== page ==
THIS DAY IN SPORTS: The NCAA selection process was a lot different

Presented by THE SANDWICH BAR.

This Day In Sports…March 28, 1944, 80 years ago today:

In a nailbiter at Madison Square Garden, a game in which neither team led by more than four points, Utah edges Dartmouth, 42-40, on a long shot by Herb Wilkinson with three seconds left in overtime to win the NCAA Tournament. The Most Outstanding Player of the tournament was Utah legend Arnie Ferrin, who would go on to be the Utes athletic director and, ironically, would chair the NCAA Tournament selection committee. The team also included Wataru Musaka, who would go on to join the New York Knicks and become the first person of color ever to play pro basketball. 

The Utes were recruited as a fill-in team by NCAA Tournament organizers after being eliminated in the first round of the NIT. Arkansas was unable to participate after an assistant coach was killed and two players were seriously injured in an auto accident. Then two days later Utah would beat NIT champ St. John’s in a Red Cross War Charities benefit game, and that’s when the Utes were considered the undisputed college champion.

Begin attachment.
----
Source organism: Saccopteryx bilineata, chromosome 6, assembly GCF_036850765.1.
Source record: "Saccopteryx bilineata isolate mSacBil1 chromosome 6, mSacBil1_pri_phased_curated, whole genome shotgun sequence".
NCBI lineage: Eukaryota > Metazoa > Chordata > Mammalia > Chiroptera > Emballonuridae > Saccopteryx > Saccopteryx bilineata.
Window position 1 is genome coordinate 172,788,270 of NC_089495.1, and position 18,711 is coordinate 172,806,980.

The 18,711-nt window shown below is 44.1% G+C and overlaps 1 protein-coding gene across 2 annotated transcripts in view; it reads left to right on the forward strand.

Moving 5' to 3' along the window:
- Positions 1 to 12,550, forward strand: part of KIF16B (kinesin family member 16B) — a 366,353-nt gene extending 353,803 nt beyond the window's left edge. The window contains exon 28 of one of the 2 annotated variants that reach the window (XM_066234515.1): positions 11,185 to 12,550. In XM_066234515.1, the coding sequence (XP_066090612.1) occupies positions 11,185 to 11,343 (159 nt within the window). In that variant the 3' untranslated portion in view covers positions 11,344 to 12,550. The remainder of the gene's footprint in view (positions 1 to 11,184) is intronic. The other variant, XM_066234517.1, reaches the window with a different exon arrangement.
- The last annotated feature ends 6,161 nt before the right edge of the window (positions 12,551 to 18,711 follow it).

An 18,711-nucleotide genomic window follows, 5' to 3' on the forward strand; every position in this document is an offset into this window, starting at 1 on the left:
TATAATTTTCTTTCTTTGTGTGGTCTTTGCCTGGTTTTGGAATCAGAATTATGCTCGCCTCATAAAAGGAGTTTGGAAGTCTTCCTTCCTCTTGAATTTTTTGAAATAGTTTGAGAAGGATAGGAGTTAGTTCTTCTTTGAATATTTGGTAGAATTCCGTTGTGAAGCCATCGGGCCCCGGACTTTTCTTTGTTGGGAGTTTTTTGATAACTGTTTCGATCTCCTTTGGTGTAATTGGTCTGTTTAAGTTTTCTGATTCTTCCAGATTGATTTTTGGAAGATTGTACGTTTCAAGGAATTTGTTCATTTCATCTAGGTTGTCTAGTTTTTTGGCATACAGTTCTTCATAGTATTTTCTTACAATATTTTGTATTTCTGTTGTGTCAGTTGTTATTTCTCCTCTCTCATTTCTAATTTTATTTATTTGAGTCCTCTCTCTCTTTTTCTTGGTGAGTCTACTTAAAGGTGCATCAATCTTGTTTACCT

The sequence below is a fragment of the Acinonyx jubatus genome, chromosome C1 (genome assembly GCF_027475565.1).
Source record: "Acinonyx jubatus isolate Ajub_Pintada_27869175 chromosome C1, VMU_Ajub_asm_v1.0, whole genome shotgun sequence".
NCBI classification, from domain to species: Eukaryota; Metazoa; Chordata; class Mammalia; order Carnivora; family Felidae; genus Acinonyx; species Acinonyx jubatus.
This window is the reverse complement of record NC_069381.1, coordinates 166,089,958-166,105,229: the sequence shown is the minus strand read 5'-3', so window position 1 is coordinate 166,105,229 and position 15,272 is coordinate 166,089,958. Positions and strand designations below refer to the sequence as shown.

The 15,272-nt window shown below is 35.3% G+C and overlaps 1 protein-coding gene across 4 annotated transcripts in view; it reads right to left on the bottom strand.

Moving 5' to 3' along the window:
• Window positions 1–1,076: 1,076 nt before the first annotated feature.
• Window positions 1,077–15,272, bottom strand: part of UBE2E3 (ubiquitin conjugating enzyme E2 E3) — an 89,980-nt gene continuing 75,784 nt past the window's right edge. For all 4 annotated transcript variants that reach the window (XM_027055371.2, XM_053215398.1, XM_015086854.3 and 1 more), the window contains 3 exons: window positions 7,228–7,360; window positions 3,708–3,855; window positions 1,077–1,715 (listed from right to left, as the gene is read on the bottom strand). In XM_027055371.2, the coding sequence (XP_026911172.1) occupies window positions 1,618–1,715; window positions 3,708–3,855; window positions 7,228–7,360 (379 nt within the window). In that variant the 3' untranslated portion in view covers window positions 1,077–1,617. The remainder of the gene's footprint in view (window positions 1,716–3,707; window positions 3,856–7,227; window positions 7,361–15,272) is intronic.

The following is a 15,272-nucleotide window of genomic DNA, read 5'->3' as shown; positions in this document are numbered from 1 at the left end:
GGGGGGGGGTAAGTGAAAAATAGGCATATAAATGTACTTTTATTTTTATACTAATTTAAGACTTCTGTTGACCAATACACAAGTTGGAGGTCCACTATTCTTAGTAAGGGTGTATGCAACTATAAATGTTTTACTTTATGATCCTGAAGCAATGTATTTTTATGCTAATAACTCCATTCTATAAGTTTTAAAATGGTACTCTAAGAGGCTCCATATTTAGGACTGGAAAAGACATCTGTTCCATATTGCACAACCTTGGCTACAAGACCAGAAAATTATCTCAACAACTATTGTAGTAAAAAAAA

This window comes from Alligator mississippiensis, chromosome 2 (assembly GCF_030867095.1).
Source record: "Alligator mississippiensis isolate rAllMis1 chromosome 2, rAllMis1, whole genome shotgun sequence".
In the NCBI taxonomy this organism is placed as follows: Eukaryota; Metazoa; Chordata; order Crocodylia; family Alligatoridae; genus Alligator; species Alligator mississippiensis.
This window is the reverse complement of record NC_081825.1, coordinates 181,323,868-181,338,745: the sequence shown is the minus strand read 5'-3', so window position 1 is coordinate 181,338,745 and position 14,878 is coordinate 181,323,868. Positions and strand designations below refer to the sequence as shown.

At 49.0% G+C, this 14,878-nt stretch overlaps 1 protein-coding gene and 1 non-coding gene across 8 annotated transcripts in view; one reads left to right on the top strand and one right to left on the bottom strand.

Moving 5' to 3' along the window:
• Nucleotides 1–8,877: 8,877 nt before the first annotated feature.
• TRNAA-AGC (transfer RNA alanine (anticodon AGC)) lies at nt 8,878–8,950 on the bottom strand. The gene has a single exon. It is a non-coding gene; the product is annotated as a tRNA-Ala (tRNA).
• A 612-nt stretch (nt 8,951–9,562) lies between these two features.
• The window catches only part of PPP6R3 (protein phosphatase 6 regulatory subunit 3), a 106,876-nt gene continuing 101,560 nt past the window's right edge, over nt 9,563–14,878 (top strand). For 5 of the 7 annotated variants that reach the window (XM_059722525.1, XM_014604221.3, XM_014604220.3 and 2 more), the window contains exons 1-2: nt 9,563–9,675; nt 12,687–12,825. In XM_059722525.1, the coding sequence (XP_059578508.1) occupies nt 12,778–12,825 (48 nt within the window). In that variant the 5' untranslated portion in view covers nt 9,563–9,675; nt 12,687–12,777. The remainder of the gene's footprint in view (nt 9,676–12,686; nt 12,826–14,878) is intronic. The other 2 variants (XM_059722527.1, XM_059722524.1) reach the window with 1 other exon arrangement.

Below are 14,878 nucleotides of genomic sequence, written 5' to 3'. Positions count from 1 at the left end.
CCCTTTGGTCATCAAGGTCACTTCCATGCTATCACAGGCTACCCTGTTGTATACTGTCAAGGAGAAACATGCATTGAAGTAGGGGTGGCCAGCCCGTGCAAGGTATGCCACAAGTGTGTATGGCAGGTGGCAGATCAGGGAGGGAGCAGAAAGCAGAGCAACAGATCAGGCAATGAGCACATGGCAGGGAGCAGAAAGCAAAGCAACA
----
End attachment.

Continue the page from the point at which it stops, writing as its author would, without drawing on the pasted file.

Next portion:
The NIT was created in 1938, one year after the NAIA Tournament and one year before the NCAA Tournament. It was bigger than the NCAA Tournament at the time. The NCAAs included one team from each of eight different regions of the country, meaning a lot of good teams were left out. Those schools would opt for the NIT, which was able to assemble more competitive fields. Some teams played in both events—City of College of New York did, and it won both tournaments in 1950.

Now, the NIT is a distant second fiddle to the Big Dance, with some teams opting out of the 87-year-old event. And did you know? The Mountain West did have one team in this year’s NIT. UNLV was eliminated in the quarterfinals Wednesday night, 91-68 at Seton Hall.

(Tom Scott hosts the Scott Slant segment during the football season on KTVB’s Sunday Sports Extra. He also anchors four sports segments each weekday on 95.3 FM KTIK and one on News/Talk KBOI. His Scott Slant column runs every Wednesday.)


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